At step 410, an event associated with the second business process 144b is identified. Once identified, at step 412 it is determined whether the business process event is a request for the execution of an additional remote business process 144. In some instances, the additional remote business process 144 may be business process 144c at server 114c as illustrated in FIG. 1B. In other instances, the remote business process 144 requested may be a business process 144 executed at the first server 114a other than the first business process 144a. If the business process event is not a request for an additional remote business process 144, process 400 continues at step 418. However, if the process event is a request for the execution of a new remote business process 144, then at step 414 the trace information, which includes the trace filter 126b and the global context GUID associated with the trace analysis, are transmitted to the remote system where the requested business process 144 will be run. At step 416, information regarding the new system may be stored. Once the information has been stored, process 400 may continue at step 418.

At step 418, a determination as to whether the identified business process event satisfies the trace filter 126b is made. If the identified process event does not satisfy the filter 126b, then process 400 moves to step 422. However, if the identified event does satisfy the filter 126b, at step 420 a business process event record may be generated that describes the event in detail. Once the event record is generated, process 400 continues to step 422 where it is determined whether a stop trace command has been received. If a stop trace command has been received, then process 400 continues to step 426. If a stop trace command has not been received, then process 400 continues at step 424 where it is determined whether the second business process 144b is complete. If the second business process is not complete, then process 400 may return to step 410 and identify a new business process event. However, if the business process 144b is complete, then process 400 continues to step 426 where the trace analysis is stopped. Once the trace is stopped, the business process event records are stored at step 428 as part of the trace record 150b at memory 147b.

FIG. 4B provides a flowchart for example process 440 illustrating the operations of the task handler 135b associated with the second portion of the business application 141b used to enable a trace analysis of the second business process 144b requested by the first business process 144a. At step 442, the task handler 135b receives the context GUID to be associated with the requested second business process 144b. Once the global context GUID is received, at step 444 the task handler 135b stores the context GUID in the context GUID list 138b of the task handler 135b and associates the context GUID with the second business process 144b. At step 446, the task handler 135b communicates the global context GUID and the identity of the associated business process 144b to the trace framework 123b. Once the context GUID is communicated to the trace framework 123b, the task handler 135b performs its normal functions at step 450, including monitoring the processes, tasks, and programs executed at the second server 114b. At step 454, the task handler 135b determines whether the second business process 144b requests that a remote business process (e.g., business process 144c at server 114c) be executed. If the second business process 144b has not requested a remote process, then task handler 135b may return to its normal functions at step 450. However, if the second business process 144b does request the execution of a remote business process 144, then at step 458 the task handler 135b communicates the global context GUID associated with the second business process 144b (and consequently, the first business process 144a) to the remote system associated with the requested business process 144. Once the information is provided to the remote system, the task handler 135b may again return to its normal functions at step 450.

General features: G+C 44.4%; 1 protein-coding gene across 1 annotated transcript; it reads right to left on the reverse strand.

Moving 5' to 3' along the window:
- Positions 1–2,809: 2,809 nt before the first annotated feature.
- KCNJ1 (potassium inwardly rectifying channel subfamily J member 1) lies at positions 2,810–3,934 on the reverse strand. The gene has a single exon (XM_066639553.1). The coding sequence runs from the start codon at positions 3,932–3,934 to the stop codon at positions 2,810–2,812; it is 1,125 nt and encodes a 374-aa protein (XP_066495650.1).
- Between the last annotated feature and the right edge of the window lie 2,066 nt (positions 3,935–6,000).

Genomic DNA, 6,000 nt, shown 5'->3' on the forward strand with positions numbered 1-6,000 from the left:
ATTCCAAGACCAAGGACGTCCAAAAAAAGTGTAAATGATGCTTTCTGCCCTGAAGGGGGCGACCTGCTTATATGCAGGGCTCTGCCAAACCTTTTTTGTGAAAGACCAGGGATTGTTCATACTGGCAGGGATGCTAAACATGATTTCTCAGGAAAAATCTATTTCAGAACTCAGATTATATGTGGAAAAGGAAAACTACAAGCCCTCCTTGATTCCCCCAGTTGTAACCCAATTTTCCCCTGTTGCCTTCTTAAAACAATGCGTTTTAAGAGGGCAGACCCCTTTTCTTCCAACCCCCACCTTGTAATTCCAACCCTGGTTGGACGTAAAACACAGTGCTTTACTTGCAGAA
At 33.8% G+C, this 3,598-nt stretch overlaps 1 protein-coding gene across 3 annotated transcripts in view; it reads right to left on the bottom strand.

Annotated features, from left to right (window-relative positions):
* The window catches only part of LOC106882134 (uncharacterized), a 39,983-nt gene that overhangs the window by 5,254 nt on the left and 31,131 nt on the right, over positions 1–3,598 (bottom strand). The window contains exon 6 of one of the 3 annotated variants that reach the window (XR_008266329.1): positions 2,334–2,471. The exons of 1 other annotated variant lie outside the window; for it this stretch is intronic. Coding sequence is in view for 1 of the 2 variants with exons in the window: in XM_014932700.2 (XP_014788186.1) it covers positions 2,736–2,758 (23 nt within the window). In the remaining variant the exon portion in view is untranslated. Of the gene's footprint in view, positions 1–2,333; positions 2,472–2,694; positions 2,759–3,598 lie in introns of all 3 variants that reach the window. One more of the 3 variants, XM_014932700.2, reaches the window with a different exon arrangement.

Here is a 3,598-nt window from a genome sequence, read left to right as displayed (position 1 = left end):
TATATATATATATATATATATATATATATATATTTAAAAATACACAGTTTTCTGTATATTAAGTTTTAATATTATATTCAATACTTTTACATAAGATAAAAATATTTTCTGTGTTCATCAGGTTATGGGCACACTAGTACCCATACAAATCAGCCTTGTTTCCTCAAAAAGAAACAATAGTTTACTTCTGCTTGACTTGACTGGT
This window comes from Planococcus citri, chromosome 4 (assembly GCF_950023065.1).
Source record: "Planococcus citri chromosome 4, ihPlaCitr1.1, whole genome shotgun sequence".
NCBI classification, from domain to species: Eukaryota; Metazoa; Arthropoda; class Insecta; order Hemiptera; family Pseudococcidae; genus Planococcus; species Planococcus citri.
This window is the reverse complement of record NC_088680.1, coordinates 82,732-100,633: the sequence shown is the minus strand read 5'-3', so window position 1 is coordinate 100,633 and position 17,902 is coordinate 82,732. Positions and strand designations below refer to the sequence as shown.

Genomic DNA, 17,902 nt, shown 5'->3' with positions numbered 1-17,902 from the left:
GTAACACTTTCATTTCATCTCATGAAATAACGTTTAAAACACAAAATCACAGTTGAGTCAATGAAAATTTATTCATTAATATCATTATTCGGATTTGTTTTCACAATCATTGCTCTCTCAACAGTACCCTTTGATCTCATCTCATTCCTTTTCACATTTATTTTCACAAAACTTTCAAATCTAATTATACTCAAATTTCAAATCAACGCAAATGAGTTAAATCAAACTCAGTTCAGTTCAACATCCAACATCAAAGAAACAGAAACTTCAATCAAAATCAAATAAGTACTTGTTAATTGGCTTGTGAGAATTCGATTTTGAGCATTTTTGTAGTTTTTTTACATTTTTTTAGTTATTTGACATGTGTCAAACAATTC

FIG. 4C provides a flowchart for example process 460 illustrating the operations of the trace framework 123b associated with the second server 114b performing a trace analysis on the second business process 144b requested by the first business process 144a. At step 462, the trace framework 123b identifies the requested second business process 144b. Once identified, the trace framework 123b may activate the trace analysis for the second business process 144b at step 464. In the preferred implementation, the trace framework 123b can automatically activate the trace analysis for the second business process 144b once the second business process 144b is identified in step 462. In other implementations, the trace analysis may be manually activated by a user of the trace framework 123b. At step 466, the trace framework 123b receives the global context GUID associated with the first business process 144a from the task handler 135b. Additionally, at step 468 the trace framework 123b receives the global trace filter 126a from the first server 114a. The trace filter 126b associated with the trace analysis of the second business process 144b is then set to the criteria of the global trace filter 126a so that similar information is recorded for all related processes 144 across the distributed environment 100. Once the global context GUID and the trace filter 126a are received, the trace framework 123b associates the received context GUID with the second business process 144b at step 470. The trace framework 123b may then create a trace file at step 472 for storing the business process event records generated during the trace analysis. In some instances, the trace file may be a runtime file stored temporarily in the trace framework 123b during the trace analysis of the second business process 144b, or, in other instances, the trace file may be the trace record 150b stored in memory 147b.